She dismissed reports of a possible return of the entire budget to the National Assembly.
She, however, said, the errors were not sufficient to necessitate a wholesale return of the budget.
Emodi said, “The budget will not be returned to the National Assembly. What happened was that during typing, some things were omitted in the details and the affected MDAs will come to the National Assembly on Thursday to point out the areas where those omissions were made.
“It is a typographical error and the affected MDAs would meet with the relevant committees and clarify those areas. There is nothing like returning the budget.
“People are saying that the budget was sent three months ago, that is not fair. The budget details were sent to the President on January 14 and he is still looking at them before signing.
“Those talking about budget row are not fair; there is no disagreement over the budget.”
Chairman, House Committee on Media and Public Affairs, Mr. Zakari Mohammed, on Tuesday said the executive should be blamed for any further delay in the signing and implementation of the budget.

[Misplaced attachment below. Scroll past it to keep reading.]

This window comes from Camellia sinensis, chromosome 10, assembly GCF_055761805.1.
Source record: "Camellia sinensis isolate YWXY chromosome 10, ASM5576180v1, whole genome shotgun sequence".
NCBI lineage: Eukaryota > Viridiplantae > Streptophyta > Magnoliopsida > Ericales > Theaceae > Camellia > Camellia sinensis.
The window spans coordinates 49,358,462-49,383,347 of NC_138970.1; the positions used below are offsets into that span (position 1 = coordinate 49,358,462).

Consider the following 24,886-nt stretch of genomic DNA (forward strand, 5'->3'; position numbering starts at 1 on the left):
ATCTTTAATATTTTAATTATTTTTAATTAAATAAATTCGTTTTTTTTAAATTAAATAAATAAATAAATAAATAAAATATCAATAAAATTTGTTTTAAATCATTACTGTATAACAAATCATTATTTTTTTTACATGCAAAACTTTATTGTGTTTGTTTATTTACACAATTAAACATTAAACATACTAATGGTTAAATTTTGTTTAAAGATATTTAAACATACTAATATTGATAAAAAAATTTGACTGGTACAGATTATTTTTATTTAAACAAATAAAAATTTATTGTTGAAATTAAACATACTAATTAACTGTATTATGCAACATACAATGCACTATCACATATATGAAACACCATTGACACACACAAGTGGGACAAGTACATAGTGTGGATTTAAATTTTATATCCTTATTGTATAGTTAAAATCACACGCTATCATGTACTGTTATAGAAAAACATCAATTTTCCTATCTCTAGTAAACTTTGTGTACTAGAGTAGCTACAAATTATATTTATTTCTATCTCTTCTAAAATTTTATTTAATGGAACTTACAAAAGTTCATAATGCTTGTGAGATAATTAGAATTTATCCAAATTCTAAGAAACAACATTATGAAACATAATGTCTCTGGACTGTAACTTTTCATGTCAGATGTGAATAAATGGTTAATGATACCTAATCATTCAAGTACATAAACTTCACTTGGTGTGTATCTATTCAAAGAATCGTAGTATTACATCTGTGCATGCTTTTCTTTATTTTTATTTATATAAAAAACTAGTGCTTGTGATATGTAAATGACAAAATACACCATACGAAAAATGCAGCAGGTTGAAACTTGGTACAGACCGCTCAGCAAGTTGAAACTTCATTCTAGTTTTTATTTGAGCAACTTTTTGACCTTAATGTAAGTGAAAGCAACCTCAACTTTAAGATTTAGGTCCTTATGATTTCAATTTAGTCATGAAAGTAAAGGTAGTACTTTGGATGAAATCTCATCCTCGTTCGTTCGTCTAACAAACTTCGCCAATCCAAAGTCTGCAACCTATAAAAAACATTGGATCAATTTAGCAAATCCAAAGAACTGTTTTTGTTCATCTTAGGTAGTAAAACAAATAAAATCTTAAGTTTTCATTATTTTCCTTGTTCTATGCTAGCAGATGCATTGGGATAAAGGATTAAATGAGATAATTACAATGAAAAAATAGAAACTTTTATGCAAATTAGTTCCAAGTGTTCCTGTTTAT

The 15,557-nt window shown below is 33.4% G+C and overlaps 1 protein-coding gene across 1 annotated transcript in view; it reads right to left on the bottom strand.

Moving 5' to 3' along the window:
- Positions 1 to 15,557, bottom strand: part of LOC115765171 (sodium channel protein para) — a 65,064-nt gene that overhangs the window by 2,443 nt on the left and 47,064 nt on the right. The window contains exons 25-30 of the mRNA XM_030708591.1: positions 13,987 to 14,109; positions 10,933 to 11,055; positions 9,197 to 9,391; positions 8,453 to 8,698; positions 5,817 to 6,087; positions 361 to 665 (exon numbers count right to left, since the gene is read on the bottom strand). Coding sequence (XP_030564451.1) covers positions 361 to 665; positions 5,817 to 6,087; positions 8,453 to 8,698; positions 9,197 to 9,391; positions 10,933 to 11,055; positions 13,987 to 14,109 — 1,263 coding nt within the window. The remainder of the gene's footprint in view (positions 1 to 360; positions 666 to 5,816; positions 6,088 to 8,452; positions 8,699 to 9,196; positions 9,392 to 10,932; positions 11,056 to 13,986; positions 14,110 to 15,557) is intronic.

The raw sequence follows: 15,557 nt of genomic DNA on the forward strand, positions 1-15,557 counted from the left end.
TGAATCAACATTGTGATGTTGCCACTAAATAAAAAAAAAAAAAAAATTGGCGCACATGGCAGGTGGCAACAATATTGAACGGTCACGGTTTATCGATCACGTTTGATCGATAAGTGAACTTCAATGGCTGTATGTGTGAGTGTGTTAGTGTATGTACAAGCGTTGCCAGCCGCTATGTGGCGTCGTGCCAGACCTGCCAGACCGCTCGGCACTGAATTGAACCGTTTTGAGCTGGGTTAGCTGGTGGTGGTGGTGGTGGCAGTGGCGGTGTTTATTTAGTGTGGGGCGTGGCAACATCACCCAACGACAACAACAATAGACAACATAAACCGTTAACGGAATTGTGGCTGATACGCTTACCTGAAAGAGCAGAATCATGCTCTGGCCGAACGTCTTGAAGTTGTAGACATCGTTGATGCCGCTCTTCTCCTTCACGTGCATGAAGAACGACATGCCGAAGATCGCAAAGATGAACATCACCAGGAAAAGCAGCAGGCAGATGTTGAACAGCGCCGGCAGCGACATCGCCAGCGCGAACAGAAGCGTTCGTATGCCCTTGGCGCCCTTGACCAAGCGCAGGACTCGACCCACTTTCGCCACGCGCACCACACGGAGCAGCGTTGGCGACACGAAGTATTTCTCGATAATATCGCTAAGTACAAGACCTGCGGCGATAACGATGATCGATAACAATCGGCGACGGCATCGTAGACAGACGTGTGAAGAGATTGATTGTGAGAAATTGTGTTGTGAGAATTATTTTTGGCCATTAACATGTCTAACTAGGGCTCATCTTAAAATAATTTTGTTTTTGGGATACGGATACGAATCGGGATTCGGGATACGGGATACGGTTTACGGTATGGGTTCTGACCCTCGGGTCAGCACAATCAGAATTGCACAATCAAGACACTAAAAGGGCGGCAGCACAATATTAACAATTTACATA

Mohammed said, “Let them cite the projects they said are not supposed to be there. It is better for them to prove it or it will be the case of giving a dog a bad name just to hang it.
“We have to wake up to the reality that budget is not a garbage in, garbage out issue. The parliament is not expected to be a rubber stamp and we are not a rubber stamp in the House of Representatives.”
Mohammed also observed that there were constitutional procedures for registering objections to a money law passed by the National Assembly, adding that the Executive should apply the procedures rather than speaking behind the scenes.
Spokesman for the Senate, Senator Enyinnaya Abaribe, said it was speculation to say that the National Assembly’s constituency projects were responsible for the delay in the signing of the budget.
In a response to a text message Abaribe said, “There has been no official communication from the executive with regard to the budget.
“So what you allude to amounts to speculation. We do not react to speculation.”